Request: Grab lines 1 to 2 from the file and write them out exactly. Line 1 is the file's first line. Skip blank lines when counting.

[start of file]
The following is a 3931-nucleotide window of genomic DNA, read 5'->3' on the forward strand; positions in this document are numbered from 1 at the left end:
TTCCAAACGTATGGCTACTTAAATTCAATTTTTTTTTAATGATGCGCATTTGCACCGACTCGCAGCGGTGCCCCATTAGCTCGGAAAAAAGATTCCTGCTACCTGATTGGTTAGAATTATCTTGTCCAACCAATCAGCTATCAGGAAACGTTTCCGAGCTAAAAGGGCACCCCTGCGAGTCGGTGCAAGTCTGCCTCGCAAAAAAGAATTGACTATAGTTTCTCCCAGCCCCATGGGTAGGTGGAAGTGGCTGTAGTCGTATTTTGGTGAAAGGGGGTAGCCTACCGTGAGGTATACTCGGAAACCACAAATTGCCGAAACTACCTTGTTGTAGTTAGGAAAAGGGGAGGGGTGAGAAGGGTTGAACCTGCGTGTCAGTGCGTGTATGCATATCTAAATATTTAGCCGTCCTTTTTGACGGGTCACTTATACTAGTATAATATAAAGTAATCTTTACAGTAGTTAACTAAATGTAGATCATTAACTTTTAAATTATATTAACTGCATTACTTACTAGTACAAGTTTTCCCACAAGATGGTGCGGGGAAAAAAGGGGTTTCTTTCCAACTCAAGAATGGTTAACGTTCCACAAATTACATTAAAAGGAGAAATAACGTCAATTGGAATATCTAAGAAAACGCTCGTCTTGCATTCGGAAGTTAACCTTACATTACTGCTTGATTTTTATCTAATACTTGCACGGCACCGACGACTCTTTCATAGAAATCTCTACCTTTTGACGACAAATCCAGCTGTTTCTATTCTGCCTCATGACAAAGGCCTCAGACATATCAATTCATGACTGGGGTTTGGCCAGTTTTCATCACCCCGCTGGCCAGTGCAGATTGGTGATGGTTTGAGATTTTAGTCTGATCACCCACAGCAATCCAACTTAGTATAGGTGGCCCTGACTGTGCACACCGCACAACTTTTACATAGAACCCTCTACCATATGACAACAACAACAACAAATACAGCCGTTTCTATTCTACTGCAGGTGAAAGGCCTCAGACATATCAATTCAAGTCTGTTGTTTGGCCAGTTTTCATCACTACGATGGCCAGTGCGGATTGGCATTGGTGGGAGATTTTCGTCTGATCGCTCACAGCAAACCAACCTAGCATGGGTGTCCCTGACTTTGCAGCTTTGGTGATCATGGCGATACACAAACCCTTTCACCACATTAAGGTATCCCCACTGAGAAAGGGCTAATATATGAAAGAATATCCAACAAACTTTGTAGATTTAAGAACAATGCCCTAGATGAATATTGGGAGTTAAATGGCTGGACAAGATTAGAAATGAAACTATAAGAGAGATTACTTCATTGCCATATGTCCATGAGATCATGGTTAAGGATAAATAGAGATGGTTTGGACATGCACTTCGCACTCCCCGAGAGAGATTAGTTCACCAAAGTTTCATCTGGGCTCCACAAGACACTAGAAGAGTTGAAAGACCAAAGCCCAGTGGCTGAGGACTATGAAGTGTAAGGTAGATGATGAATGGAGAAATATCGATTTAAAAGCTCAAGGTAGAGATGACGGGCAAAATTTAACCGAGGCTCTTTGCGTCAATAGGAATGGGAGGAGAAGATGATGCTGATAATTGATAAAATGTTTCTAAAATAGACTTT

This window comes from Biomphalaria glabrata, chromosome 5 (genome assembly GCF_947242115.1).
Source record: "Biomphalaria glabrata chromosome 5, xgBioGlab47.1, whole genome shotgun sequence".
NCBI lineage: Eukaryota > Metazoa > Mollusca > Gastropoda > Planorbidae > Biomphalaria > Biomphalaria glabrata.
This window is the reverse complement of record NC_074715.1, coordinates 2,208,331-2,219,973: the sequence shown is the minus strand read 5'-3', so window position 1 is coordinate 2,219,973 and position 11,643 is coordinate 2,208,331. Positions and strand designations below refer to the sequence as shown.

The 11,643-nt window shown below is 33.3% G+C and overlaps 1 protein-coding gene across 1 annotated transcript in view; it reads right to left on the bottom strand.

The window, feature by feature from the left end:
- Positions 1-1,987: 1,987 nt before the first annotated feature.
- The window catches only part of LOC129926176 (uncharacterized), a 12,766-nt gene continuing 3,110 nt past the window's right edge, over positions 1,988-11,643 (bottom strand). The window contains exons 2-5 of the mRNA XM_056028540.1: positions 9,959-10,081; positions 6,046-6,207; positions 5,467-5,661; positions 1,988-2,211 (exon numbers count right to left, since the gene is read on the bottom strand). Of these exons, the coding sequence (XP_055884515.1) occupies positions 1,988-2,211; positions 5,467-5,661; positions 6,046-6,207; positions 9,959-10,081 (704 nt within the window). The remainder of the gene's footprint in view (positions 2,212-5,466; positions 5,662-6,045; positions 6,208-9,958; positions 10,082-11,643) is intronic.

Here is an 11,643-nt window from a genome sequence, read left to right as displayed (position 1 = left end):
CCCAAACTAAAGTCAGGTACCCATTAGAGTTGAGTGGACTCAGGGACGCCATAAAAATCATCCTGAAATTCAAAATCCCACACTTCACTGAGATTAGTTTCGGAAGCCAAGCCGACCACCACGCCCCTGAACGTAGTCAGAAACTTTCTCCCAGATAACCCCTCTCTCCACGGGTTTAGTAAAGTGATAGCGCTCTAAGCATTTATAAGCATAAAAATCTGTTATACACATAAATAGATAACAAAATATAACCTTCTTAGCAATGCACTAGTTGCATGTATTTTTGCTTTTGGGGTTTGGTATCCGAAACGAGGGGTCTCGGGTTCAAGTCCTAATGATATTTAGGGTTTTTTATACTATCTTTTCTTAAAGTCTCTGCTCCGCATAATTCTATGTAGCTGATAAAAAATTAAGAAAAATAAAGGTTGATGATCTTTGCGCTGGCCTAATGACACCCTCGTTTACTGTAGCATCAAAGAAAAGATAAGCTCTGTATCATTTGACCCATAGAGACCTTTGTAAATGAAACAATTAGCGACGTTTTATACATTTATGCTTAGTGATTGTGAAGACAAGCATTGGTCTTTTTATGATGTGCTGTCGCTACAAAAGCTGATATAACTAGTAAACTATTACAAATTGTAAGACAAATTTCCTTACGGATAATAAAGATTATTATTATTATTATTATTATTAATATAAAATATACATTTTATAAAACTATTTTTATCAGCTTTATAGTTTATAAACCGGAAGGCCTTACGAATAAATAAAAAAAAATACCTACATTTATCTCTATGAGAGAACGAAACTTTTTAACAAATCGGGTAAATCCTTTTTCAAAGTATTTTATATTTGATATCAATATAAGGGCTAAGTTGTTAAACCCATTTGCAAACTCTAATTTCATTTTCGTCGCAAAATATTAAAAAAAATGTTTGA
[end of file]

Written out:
The following is a 3931-nucleotide window of genomic DNA, read 5'->3' on the forward strand; positions in this document are numbered from 1 at the left end:
TTCCAAACGTATGGCTACTTAAATTCAATTTTTTTTTAATGATGCGCATTTGCACCGACTCGCAGCGGTGCCCCATTAGCTCGGAAAAAAGATTCCTGCTACCTGATTGGTTAGAATTATCTTGTCCAACCAATCAGCTATCAGGAAACGTTTCCGAGCTAAAAGGGCACCCCTGCGAGTCGGTGCAAGTCTGCCTCGCAAAAAAGAATTGACTATAGTTTCTCCCAGCCCCATGGGTAGGTGGAAGTGGCTGTAGTCGTATTTTGGTGAAAGGGGGTAGCCTACCGTGAGGTATACTCGGAAACCACAAATTGCCGAAACTACCTTGTTGTAGTTAGGAAAAGGGGAGGGGTGAGAAGGGTTGAACCTGCGTGTCAGTGCGTGTATGCATATCTAAATATTTAGCCGTCCTTTTTGACGGGTCACTTATACTAGTATAATATAAAGTAATCTTTACAGTAGTTAACTAAATGTAGATCATTAACTTTTAAATTATATTAACTGCATTACTTACTAGTACAAGTTTTCCCACAAGATGGTGCGGGGAAAAAAGGGGTTTCTTTCCAACTCAAGAATGGTTAACGTTCCACAAATTACATTAAAAGGAGAAATAACGTCAATTGGAATATCTAAGAAAACGCTCGTCTTGCATTCGGAAGTTAACCTTACATTACTGCTTGATTTTTATCTAATACTTGCACGGCACCGACGACTCTTTCATAGAAATCTCTACCTTTTGACGACAAATCCAGCTGTTTCTATTCTGCCTCATGACAAAGGCCTCAGACATATCAATTCATGACTGGGGTTTGGCCAGTTTTCATCACCCCGCTGGCCAGTGCAGATTGGTGATGGTTTGAGATTTTAGTCTGATCACCCACAGCAATCCAACTTAGTATAGGTGGCCCTGACTGTGCACACCGCACAACTTTTACATAGAACCCTCTACCATATGACAACAACAACAACAAATACAGCCGTTTCTATTCTACTGCAGGTGAAAGGCCTCAGACATATCAATTCAAGTCTGTTGTTTGGCCAGTTTTCATCACTACGATGGCCAGTGCGGATTGGCATTGGTGGGAGATTTTCGTCTGATCGCTCACAGCAAACCAACCTAGCATGGGTGTCCCTGACTTTGCAGCTTTGGTGATCATGGCGATACACAAACCCTTTCACCACATTAAGGTATCCCCACTGAGAAAGGGCTAATATATGAAAGAATATCCAACAAACTTTGTAGATTTAAGAACAATGCCCTAGATGAATATTGGGAGTTAAATGGCTGGACAAGATTAGAAATGAAACTATAAGAGAGATTACTTCATTGCCATATGTCCATGAGATCATGGTTAAGGATAAATAGAGATGGTTTGGACATGCACTTCGCACTCCCCGAGAGAGATTAGTTCACCAAAGTTTCATCTGGGCTCCACAAGACACTAGAAGAGTTGAAAGACCAAAGCCCAGTGGCTGAGGACTATGAAGTGTAAGGTAGATGATGAATGGAGAAATATCGATTTAAAAGCTCAAGGTAGAGATGACGGGCAAAATTTAACCGAGGCTCTTTGCGTCAATAGGAATGGGAGGAGAAGATGATGCTGATAATTGATAAAATGTTTCTAAAATAGACTTT